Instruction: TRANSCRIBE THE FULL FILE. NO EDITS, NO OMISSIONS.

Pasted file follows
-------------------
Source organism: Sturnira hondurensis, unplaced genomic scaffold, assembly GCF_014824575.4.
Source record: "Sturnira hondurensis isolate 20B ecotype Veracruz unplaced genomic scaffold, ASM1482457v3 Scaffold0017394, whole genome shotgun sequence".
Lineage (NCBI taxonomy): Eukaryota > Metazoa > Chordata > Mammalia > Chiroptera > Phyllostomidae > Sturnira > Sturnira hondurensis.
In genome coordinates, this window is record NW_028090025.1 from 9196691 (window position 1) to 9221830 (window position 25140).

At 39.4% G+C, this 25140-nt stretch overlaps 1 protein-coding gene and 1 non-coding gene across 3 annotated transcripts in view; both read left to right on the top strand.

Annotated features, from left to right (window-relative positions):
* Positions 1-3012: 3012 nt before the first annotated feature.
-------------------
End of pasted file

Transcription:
Source organism: Sturnira hondurensis, unplaced genomic scaffold, assembly GCF_014824575.4.
Source record: "Sturnira hondurensis isolate 20B ecotype Veracruz unplaced genomic scaffold, ASM1482457v3 Scaffold0017394, whole genome shotgun sequence".
Lineage (NCBI taxonomy): Eukaryota > Metazoa > Chordata > Mammalia > Chiroptera > Phyllostomidae > Sturnira > Sturnira hondurensis.
In genome coordinates, this window is record NW_028090025.1 from 9196691 (window position 1) to 9221830 (window position 25140).

At 39.4% G+C, this 25140-nt stretch overlaps 1 protein-coding gene and 1 non-coding gene across 3 annotated transcripts in view; both read left to right on the top strand.

Annotated features, from left to right (window-relative positions):
* Positions 1-3012: 3012 nt before the first annotated feature.